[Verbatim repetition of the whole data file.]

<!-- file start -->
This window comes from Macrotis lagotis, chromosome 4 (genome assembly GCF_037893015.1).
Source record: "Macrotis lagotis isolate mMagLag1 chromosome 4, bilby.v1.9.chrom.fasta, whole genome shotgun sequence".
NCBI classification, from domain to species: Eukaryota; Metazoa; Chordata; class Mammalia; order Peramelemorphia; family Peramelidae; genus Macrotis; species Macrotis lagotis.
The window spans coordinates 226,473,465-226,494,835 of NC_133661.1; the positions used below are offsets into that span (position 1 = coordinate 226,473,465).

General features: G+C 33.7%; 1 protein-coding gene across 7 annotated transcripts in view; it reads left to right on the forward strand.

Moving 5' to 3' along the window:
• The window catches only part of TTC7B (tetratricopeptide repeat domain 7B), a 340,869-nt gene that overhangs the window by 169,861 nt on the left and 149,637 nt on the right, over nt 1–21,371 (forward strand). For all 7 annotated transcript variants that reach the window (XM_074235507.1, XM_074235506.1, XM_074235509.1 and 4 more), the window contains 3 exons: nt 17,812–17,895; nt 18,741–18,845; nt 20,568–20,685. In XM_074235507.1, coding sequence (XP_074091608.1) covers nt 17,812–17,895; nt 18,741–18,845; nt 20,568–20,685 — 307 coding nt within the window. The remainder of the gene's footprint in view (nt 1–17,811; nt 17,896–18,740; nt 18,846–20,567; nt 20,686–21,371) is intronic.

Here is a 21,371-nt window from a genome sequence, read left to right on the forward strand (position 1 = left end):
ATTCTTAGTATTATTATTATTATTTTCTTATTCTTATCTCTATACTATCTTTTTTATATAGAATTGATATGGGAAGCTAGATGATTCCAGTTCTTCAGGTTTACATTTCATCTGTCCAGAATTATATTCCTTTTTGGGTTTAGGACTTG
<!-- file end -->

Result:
This window comes from Macrotis lagotis, chromosome 4 (genome assembly GCF_037893015.1).
Source record: "Macrotis lagotis isolate mMagLag1 chromosome 4, bilby.v1.9.chrom.fasta, whole genome shotgun sequence".
NCBI classification, from domain to species: Eukaryota; Metazoa; Chordata; class Mammalia; order Peramelemorphia; family Peramelidae; genus Macrotis; species Macrotis lagotis.
The window spans coordinates 226,473,465-226,494,835 of NC_133661.1; the positions used below are offsets into that span (position 1 = coordinate 226,473,465).

General features: G+C 33.7%; 1 protein-coding gene across 7 annotated transcripts in view; it reads left to right on the forward strand.

Moving 5' to 3' along the window:
• The window catches only part of TTC7B (tetratricopeptide repeat domain 7B), a 340,869-nt gene that overhangs the window by 169,861 nt on the left and 149,637 nt on the right, over nt 1–21,371 (forward strand). For all 7 annotated transcript variants that reach the window (XM_074235507.1, XM_074235506.1, XM_074235509.1 and 4 more), the window contains 3 exons: nt 17,812–17,895; nt 18,741–18,845; nt 20,568–20,685. In XM_074235507.1, coding sequence (XP_074091608.1) covers nt 17,812–17,895; nt 18,741–18,845; nt 20,568–20,685 — 307 coding nt within the window. The remainder of the gene's footprint in view (nt 1–17,811; nt 17,896–18,740; nt 18,846–20,567; nt 20,686–21,371) is intronic.

Here is a 21,371-nt window from a genome sequence, read left to right on the forward strand (position 1 = left end):
ATTCTTAGTATTATTATTATTATTTTCTTATTCTTATCTCTATACTATCTTTTTTATATAGAATTGATATGGGAAGCTAGATGATTCCAGTTCTTCAGGTTTACATTTCATCTGTCCAGAATTATATTCCTTTTTGGGTTTAGGACTTG